Boundaries & Unrealistic Expectations

Day after day, we are bridled with unrealistic expectations. These may be explicit or they may not be. The former comprises of things like social media or beauty standards. The latter may be things within our daily schedules; favours we’ve taken on board for others, things such as time taken out of our lives to dedicate to others, catering to partners’ emotional as well as physical needs, keeping friends happy, making sure family are happy with our every action and decision…

We want to meet all these. We want to remain the scheduled, do-it-all, scintillating individuals comprising perfection.

We may let such expectations get the better of us, and in doing so, forget to prioritise the concept of ‘self’.

The fact is that no-one can do it all. And even if it seems as though you are and it’s working fine, you are yet to experience the last straw that will snap the camel’s back.

The truth is that we all have boundaries. When our boundaries are crossed by the overwhelming task of trying to please others, we become bitter and we begin to resent the act of charity, hence doing everything for everyone but with a side of reluctance. An explicit example is religious expectations. I’ve had friends who were made to go to church on every holy day plus extra. Their families put pressure on them and they in turn felt they had to please their families. Even though they had many other priorities and different religious stances, they held a fear of displeasing their family members. They wanted to remain worthy and accepted or loved in a sense, hence sacrificing their own wants. Said friends in turn began to despise the act of going to church and religion itself. It works the same way with friends or even partners. We may throw ourselves into these relationships, baring it all, ready to sacrifice our time and effort. Ready to make ourselves available even when we are not. When we attempt to juggle all that is expected from us by others as well as what we need, we tend to not only put ourselves last, but also suffer a great loss of self esteem and worth.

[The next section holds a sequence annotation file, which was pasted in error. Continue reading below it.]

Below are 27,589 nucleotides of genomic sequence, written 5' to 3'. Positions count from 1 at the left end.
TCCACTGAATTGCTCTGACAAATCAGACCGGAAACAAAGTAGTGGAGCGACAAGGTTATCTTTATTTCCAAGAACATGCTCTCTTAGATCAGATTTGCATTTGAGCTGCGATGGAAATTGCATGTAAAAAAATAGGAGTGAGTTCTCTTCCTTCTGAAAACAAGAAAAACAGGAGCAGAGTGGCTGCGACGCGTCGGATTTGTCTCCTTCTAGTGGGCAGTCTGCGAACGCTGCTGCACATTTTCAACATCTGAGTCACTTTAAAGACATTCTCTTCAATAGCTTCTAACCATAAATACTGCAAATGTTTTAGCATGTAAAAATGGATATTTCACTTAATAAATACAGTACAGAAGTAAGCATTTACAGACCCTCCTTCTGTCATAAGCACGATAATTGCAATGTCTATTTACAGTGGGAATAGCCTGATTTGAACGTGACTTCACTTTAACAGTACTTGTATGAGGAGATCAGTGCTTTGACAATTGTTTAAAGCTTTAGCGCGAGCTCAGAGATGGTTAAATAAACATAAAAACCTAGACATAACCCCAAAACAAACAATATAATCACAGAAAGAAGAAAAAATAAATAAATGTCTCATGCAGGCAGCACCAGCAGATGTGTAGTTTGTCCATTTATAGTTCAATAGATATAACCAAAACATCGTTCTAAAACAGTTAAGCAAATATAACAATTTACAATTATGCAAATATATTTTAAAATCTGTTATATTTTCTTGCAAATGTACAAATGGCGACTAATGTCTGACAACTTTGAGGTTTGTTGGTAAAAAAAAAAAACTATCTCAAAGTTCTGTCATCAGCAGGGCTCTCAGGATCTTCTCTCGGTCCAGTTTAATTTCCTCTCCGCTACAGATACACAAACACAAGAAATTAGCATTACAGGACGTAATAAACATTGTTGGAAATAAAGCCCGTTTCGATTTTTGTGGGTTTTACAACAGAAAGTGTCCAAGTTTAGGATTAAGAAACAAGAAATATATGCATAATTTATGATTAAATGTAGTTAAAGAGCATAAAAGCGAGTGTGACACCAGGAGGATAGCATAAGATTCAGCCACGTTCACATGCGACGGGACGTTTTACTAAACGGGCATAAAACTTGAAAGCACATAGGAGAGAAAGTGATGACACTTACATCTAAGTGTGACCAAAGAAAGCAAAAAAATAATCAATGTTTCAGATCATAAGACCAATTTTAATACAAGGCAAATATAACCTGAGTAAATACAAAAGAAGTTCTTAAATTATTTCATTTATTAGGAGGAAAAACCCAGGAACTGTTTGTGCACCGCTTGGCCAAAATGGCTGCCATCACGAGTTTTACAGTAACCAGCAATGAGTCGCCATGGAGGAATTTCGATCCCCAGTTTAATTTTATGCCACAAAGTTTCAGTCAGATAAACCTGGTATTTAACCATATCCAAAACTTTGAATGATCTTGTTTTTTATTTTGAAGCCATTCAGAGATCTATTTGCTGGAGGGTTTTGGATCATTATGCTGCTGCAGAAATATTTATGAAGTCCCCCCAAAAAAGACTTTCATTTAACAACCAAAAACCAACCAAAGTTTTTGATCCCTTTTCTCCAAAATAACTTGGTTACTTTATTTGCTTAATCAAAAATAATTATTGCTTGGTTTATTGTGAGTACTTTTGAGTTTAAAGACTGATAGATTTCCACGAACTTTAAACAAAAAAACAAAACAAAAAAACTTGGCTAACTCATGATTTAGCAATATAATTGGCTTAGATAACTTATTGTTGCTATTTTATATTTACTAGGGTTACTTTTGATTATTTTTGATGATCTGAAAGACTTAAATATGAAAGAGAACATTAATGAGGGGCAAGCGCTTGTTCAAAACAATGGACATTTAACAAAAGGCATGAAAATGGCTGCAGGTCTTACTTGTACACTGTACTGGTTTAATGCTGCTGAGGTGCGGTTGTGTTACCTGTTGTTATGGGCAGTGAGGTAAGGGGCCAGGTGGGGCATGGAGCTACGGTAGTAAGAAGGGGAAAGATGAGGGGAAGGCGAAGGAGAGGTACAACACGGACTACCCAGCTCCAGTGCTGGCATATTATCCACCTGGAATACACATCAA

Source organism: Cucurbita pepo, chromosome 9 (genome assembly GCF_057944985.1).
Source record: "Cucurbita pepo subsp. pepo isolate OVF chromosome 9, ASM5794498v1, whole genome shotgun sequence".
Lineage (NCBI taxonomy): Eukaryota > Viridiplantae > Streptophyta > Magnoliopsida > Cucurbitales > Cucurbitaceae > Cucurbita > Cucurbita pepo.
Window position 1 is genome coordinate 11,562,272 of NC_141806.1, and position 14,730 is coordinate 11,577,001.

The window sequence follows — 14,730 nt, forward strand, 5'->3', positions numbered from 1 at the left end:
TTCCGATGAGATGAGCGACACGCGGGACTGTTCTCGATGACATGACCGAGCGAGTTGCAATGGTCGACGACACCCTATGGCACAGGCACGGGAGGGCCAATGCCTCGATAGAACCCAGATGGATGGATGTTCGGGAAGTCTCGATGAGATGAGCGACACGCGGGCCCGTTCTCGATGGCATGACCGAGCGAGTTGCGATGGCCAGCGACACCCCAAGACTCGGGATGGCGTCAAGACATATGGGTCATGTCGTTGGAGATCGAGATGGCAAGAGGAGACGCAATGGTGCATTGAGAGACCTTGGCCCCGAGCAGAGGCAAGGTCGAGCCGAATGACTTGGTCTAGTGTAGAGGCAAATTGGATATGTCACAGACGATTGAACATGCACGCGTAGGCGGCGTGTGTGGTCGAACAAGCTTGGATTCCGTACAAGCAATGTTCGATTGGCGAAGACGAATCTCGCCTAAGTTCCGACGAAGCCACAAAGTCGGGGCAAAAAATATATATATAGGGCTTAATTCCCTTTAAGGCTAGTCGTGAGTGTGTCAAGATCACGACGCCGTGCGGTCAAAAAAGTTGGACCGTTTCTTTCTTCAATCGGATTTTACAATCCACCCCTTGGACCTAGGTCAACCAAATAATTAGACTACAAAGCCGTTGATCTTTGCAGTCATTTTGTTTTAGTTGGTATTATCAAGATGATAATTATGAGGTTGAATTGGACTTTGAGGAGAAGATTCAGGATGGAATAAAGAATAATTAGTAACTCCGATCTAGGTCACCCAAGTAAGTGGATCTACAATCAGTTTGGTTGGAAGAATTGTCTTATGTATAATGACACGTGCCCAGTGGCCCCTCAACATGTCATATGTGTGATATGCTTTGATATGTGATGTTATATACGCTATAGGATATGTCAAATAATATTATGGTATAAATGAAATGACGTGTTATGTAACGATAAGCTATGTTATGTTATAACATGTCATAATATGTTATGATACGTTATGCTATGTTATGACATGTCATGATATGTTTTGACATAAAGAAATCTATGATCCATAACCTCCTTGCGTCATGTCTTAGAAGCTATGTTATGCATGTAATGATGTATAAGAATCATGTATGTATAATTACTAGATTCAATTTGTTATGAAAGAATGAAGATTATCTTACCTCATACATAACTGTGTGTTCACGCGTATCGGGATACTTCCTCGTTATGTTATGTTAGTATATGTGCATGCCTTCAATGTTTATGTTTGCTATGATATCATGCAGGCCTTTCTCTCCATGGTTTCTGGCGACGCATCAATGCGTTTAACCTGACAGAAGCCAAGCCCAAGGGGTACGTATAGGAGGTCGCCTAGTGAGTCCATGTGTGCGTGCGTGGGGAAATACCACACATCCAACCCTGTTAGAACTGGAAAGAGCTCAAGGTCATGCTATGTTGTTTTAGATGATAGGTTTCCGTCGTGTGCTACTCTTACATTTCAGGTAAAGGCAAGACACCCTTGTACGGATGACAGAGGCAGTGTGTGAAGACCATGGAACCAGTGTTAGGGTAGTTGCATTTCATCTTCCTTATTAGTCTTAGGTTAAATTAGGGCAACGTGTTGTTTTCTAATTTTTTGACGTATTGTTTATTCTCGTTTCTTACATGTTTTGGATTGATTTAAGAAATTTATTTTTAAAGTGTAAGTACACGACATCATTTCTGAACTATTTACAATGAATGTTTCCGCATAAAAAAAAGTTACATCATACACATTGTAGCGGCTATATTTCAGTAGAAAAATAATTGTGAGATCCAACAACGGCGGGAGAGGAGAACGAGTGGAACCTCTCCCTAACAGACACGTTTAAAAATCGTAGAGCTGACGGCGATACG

Sometimes we are that friend. That friend that can’t say no to expectations because, after all, we love our friends! But do you love yourself?

People who love themselves and who have truly mastered that art know that saying “no” to expectations doesn’t kill anyone. Nor does it make the people that really love you to do otherwise. It only gives you enough space relative to your boundaries. Asserting what you are and aren’t capable of doing for others only makes people respect you more and give you your own space.


WHY might we set such expectations for ourselves though? Isn’t self love meant to be the centre of all else?

Well, whether or not it’s us who set these expectations, the case is most likely to be that they cause us to be unhappy or frustrated or just stressed out. 




  1. What do I need to do for myself?
  2. Have I made sure this is done?
  3. Am I really comfortable/available to take on more?
  4. Do i feel like I’m doing what I want to do?
  5. Am I REALLY happy doing this?

Amongst your friends and loved ones whose needs (including yourself), whose needs are being met the most….


Are you foregoing yours?

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